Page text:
series journal paper
last changed 2003/04/23 13:50

_id cf2019_016
id cf2019_016
authors Cardoso Llach, Daniel and Scott Donaldson
year 2019
title An Experimental Archaeology of CAD Using Software Reconstruction to Explore the Past and Future of ComputerAided Design
source Ji-Hyun Lee (Eds.) "Hello, Culture!"  [18th International Conference, CAAD Futures 2019, Proceedings / ISBN 978-89-89453-05-5] Daejeon, Korea, p. 130
summary This paper proposes software reconstruction as a method to shed new light into the material, gestural, and sensual dimensions of computer-aided design technologies. Specifically, it shows how by combining historical research and creative prototyping this method can bring us closer to distant ways of seeing, touching, drawing, and designing—while raising new questions about the impact of CAD technologies on present-day architectural practices. It documents the development of two software reconstructions—of Ivan Sutherland’s “Sketchpad” and of Steven A. Coons’s “Coons Patch”—and reflects on the responses they elicited in the context of two exhibitions. The paper shows how software reconstruction can offer access to overlooked aspects of computer-aided design systems, specially their material and sensual dimensions, and how we may explore its broader potential for research, preservation, pedagogy, and speculative design of design technologies.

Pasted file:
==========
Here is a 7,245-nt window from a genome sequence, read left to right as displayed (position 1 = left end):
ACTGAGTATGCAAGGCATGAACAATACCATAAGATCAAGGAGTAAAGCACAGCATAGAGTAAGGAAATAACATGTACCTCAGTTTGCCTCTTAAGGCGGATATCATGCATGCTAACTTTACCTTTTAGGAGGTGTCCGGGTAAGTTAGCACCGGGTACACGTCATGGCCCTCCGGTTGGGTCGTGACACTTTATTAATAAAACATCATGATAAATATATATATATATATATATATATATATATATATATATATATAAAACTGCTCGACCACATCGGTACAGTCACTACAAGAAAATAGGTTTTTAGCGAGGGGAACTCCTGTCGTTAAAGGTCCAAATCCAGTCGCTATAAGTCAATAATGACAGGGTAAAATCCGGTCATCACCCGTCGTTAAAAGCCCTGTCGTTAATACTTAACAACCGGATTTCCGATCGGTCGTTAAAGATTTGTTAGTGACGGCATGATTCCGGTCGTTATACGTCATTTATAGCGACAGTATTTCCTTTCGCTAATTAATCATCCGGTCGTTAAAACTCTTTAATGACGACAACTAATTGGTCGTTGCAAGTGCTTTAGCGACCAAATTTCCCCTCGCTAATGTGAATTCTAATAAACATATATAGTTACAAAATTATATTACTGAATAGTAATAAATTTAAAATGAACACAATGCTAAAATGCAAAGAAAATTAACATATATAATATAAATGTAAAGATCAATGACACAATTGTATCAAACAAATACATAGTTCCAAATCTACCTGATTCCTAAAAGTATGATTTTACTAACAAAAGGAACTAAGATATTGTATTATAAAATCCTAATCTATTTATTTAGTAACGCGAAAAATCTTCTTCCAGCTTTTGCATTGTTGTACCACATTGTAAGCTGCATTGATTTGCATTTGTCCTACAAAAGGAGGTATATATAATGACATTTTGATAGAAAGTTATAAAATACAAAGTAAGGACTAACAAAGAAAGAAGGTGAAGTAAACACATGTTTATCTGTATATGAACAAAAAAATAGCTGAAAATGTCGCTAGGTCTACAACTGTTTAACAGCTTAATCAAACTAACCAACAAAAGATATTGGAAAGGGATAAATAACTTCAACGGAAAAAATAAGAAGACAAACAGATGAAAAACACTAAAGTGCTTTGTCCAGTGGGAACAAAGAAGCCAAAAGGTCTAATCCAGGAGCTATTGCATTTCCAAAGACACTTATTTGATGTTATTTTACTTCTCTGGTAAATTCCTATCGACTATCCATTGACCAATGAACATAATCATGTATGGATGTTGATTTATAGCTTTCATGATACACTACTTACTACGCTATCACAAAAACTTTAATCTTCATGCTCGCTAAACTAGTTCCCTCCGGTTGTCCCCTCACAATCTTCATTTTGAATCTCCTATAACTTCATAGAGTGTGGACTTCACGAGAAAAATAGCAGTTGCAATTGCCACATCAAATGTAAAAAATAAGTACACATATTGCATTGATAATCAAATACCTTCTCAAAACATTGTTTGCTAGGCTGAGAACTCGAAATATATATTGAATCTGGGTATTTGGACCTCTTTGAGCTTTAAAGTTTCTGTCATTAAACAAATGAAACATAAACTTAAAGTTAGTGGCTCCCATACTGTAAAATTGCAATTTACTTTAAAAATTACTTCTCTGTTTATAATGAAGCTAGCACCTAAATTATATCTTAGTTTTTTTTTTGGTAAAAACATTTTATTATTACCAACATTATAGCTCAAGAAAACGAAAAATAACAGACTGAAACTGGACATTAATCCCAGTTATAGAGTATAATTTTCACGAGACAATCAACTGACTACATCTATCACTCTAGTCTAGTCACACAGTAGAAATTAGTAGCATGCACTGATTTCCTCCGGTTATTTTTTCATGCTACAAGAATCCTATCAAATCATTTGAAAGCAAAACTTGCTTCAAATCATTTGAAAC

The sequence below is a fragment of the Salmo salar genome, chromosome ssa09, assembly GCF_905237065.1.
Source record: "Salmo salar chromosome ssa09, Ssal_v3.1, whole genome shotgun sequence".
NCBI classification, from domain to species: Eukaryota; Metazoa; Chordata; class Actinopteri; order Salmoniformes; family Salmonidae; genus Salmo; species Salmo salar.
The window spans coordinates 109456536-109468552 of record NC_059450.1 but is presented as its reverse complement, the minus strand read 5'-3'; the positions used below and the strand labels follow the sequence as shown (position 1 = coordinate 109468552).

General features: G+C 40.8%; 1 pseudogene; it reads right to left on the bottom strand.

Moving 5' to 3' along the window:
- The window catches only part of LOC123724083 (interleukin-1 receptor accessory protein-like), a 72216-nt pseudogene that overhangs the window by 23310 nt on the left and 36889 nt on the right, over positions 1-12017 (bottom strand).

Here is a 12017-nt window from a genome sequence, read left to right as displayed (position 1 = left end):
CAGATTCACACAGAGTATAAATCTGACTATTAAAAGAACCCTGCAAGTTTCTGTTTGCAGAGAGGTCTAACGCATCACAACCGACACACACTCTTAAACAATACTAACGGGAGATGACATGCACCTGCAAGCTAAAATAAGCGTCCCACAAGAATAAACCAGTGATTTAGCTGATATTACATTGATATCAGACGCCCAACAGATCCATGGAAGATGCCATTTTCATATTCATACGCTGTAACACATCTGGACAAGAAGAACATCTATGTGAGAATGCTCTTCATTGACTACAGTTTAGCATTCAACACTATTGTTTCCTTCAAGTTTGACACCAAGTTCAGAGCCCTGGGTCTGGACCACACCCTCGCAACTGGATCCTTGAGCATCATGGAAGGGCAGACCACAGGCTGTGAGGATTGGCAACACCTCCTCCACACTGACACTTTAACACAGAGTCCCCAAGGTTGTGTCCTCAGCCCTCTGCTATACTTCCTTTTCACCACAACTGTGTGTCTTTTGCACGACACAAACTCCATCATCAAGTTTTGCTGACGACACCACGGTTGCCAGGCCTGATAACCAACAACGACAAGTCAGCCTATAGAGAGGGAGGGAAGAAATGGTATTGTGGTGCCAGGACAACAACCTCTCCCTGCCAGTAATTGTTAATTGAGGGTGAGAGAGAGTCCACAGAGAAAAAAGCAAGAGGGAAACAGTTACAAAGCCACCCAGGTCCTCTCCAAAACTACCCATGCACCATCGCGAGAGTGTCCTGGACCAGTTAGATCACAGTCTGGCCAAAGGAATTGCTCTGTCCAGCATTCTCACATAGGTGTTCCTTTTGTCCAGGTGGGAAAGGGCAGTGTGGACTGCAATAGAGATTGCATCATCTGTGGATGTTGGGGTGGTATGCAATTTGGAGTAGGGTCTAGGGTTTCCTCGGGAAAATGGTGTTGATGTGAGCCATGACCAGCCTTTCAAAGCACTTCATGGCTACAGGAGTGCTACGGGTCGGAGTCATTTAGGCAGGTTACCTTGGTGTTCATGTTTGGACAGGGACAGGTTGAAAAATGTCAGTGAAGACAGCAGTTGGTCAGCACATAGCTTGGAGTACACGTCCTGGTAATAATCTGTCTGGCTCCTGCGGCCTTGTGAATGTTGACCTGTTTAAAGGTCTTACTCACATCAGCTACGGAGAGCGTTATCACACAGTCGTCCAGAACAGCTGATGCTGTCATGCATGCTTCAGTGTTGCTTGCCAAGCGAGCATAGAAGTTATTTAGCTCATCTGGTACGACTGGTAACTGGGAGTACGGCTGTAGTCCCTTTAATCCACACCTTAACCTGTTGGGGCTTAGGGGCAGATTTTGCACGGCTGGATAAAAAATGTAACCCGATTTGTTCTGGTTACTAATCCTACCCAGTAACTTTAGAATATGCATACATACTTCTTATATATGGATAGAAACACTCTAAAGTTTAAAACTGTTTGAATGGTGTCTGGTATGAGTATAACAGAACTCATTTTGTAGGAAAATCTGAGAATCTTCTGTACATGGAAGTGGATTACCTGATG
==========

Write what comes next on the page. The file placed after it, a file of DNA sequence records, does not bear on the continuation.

keywords Software Reconstruction, Media Archaeology, CAD, Sketchpad, Steven A. Coons, Ivan Sutherland, Computational Design History
series CAAD Futures
email dcardoso@cmu.edu
last changed 2019/07/29 12:08

_id cf2019_042
id cf2019_042
authors Khan, Sumbul; Bige Tuncer, Ramanathan Subramanian and Lucienne Blessing
year 2019
title 3D CAD modeling using gestures and speech: Investigating CAD legacy and non-legacy procedures
source Ji-Hyun Lee (Eds.) "Hello, Culture!"  [18th International Conference, CAAD Futures 2019, Proceedings / ISBN 978-89-89453-05-5] Daejeon, Korea, pp. 347-366